‘We’re not back at Square 1’: Hydro VP

Ashley Fitzpatrick
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Utility working to minimize effect of changes to rate application

Newfoundland and Labrador Hydro vice-president Rob Henderson said work required to update a proposal by the utility for new power rates is underway.
Hydro filed a general rate application to the Board of Commissioners of Public Utilities (PUB) at the end of July 2013 and public debate erupted soon after over proposed changes to Hydro’s cost of power.

Power lines. — Photo by Joe Gibbons/The Telegram

As reported earlier this week, the utility has decided to put a pin in the application as of last Friday, June 6.

Henderson confirmed the plan is to file an updated application, one proposing different rates for consideration. It will be filed with the regulator in the fall, he said.

“We realized that with the passage of this much time, we needed to really update our financial information to provide to the board and the interveners, so they had the latest information on Hydro’s financial situation to enable a good review and decision on our costs and what our appropriate rates are,” he said.

The change was prompted, Henderson said, by exchanges with interveners in the rate review, changes since January in Hydro’s outlook for capital spending and the time it has taken to deal with the existing proposal at the PUB.

“The rates that people are paying right now are reflective of the costs that Hydro had, basically that it forecast in 2007. That was from our last general rate application,” he noted.

With the exception of the cost of oil, for which rates are given an adjustment every July 1 to reflect oil prices, there has been no consideration in recent years of other factors affecting Hydro’s costs, not to mention costs to come.

It is important the utility see a rate review completed and changes to rates made, to reflect current information.

In this case, in order to be completed, it will require a meeting of the provincial cabinet.

The rate review process requires the utility to put together detailed forecasts on key cost influences, customer profiles, and outlooks for the various power systems served by Hydro throughout the province.

Certain calculations are based off a “test year,” typically a year after the rate application is filed. Yet Hydro’s original application proposed new rates based off of the same year, requiring the provincial government to step in to make it happen.

“The normal process in legislation is a future test year,” Henderson said, explaining it was through a cabinet order in the spring of 2013.

“In 2013, we filed the same year as the test year. And putting forward a 2013 test year while you’re in 2013 was unusual in the sense that there isn’t always an Order in Council for this.”

As for why the utility asked the province to permit it to go outside the normal process?

“That was because Hydro wanted to be quick in getting something before the Public Utilities Board and move the process forward to get rates in quickly, for Hydro’s financial needs, but as it turned out the process was much longer, there was a lot more requests for information than we’ve ever seen, and of course we had the power outage and the subsequent things that happened on that,” he said.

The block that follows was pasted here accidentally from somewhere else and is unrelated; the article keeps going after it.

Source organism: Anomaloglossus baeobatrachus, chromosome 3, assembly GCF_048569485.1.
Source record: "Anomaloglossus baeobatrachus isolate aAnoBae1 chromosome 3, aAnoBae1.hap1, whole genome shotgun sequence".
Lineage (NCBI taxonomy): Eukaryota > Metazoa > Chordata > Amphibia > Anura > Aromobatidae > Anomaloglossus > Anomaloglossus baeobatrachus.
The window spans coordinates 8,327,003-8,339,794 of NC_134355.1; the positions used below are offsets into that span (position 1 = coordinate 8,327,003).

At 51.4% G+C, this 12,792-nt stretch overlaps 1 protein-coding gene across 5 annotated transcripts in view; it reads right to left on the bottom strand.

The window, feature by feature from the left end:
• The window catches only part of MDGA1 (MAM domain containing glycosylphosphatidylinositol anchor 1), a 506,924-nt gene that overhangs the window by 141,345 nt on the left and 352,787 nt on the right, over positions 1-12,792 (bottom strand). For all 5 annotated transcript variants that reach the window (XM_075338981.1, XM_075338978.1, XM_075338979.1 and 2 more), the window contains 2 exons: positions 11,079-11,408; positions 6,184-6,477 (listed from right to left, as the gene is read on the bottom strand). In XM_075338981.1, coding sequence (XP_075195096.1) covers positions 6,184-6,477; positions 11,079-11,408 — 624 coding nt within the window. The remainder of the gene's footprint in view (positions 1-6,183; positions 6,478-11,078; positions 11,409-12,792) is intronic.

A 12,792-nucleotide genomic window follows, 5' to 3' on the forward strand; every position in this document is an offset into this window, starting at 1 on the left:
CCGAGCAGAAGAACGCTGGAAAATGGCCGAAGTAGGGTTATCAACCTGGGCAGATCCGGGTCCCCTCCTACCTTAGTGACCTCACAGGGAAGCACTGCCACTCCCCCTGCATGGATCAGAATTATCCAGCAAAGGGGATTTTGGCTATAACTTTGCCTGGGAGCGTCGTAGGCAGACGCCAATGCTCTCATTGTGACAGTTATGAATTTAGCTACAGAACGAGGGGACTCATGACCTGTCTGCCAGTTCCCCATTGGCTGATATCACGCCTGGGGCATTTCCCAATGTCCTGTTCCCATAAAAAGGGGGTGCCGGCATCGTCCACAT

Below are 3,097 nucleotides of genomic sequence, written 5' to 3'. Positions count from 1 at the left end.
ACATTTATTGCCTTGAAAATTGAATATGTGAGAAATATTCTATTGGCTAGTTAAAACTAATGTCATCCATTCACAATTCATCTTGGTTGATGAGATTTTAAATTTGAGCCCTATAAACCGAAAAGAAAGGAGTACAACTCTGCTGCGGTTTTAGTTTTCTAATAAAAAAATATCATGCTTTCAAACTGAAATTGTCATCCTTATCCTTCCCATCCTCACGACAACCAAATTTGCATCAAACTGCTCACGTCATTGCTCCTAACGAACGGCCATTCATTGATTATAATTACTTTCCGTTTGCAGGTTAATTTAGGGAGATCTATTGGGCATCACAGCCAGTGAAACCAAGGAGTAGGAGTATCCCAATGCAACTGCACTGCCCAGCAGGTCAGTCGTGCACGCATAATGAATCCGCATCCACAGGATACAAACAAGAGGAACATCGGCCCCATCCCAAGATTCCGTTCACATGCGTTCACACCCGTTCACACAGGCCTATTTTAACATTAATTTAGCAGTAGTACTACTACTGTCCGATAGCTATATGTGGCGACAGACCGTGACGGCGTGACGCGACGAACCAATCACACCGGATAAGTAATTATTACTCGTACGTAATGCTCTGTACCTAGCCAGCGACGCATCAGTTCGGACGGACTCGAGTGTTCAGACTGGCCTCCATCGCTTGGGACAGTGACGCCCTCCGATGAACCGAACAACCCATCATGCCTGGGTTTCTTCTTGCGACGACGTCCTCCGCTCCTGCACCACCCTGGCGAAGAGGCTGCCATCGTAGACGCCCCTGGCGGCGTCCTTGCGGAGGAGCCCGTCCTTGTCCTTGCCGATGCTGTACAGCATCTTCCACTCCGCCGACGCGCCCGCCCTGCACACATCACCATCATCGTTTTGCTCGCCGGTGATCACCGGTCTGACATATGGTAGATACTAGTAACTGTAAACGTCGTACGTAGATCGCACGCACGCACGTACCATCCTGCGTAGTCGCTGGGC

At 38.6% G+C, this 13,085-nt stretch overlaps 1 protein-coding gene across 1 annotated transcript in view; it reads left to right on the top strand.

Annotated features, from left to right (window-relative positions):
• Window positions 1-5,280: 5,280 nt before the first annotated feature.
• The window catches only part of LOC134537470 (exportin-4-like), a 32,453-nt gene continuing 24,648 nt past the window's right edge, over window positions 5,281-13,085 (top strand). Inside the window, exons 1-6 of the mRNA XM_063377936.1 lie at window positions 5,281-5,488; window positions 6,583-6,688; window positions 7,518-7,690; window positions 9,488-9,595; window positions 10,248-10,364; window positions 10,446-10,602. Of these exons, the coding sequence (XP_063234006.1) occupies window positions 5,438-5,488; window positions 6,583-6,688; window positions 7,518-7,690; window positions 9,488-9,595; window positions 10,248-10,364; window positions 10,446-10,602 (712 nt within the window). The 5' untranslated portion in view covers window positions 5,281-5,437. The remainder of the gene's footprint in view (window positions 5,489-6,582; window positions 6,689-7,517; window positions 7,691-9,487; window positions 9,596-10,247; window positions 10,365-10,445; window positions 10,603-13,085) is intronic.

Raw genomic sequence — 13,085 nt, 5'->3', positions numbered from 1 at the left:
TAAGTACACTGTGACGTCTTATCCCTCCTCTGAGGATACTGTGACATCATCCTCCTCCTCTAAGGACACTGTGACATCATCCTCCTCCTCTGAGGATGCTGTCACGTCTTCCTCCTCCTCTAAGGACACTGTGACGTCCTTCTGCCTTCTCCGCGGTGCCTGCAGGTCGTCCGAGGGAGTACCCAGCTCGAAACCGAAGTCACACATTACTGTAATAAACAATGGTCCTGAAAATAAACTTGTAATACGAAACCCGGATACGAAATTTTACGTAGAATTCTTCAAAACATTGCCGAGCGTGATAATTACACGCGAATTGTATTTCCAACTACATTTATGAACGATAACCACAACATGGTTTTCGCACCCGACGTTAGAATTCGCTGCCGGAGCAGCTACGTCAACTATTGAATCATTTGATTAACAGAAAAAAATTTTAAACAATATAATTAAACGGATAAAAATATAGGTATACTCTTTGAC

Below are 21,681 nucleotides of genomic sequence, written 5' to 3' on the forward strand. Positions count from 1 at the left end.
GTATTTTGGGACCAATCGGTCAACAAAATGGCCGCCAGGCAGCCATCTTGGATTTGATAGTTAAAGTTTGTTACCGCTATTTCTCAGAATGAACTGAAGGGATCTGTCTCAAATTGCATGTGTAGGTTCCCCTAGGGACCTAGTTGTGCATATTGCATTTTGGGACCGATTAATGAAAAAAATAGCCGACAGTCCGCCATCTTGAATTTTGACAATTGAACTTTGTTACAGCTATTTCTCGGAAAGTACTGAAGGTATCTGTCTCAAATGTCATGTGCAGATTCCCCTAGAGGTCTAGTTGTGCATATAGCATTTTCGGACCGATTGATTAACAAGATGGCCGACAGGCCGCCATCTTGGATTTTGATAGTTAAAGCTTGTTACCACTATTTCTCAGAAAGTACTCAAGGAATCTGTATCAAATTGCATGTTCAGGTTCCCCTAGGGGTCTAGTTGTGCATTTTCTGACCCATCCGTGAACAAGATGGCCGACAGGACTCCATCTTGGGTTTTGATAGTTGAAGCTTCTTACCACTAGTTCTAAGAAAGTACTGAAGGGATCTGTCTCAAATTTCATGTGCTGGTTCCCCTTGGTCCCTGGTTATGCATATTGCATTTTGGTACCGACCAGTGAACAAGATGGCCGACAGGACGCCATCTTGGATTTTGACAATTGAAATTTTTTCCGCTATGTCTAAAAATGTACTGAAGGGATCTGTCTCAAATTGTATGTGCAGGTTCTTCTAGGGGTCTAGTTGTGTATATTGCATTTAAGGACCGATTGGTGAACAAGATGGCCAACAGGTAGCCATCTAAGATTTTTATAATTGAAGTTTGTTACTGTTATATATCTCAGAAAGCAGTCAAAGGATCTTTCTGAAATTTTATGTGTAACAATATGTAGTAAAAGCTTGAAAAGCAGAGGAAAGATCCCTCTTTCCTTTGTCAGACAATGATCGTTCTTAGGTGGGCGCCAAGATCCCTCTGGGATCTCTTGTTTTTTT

The provincial government’s Order in Council, stating Hydro has to base its rate proposal off a 2013 test year, still stands.

For its updated proposal, Hydro plans to go to a 2015 test year.

Cabinet will need to address the Order in Council in some way, before Hydro can move ahead with its plan.

It may be confusing, but Henderson said the bottom line is the change being undertaken is the best way to complete required regulatory work as quickly as possible.

He said not making a change, with new rates set this year on old figures, could simply have resulted in another rate application being needed in 2015, leading to more work, time, cost and uncertainty for a greater time period.

The provincial government is supportive of the move, according to Minister of Natural Resources Derrick Dalley.

“We would have to address the Order in Council and that’s being considered now,” he said.

He could not say when the required cabinet discussion would occur and exactly what would be done, but said the provincial government will do what is in the best interests of ratepayers.



Organizations: Public Utilities Board

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Recent comments

  • Samuel J.
    June 12, 2014 - 08:51

    So if we can cut through the gobble-gook, Hydro can either re-apply this Fall for a rate increase based on its 2013 cost structure and then apply again for another increase in 2015 based on its - by then - new cost structure (let's call that Option A; or Cabinet can alter its earlier decision and allow Hydro to make one application this Fall based on its 2015 numbers (let's call that Option B). Not surprisingly, Hydro prefers Option B - the accelerated cost recovery option - because it allows them to get their Muskrat return sooner. The downside for ratepayers and homeowners, of course, is that our utility bills take a bigger hit right away. Now ordinarily I'd say Cabinet would have no qualms about going along with Hydro's request. But with an election coming next Spring, Premier Coleman might well question if he wants to hit homeowners in their pockets just yet - or wait until after next Spring's election and leave that unpopular chore to the incoming Liberals. Any guesses?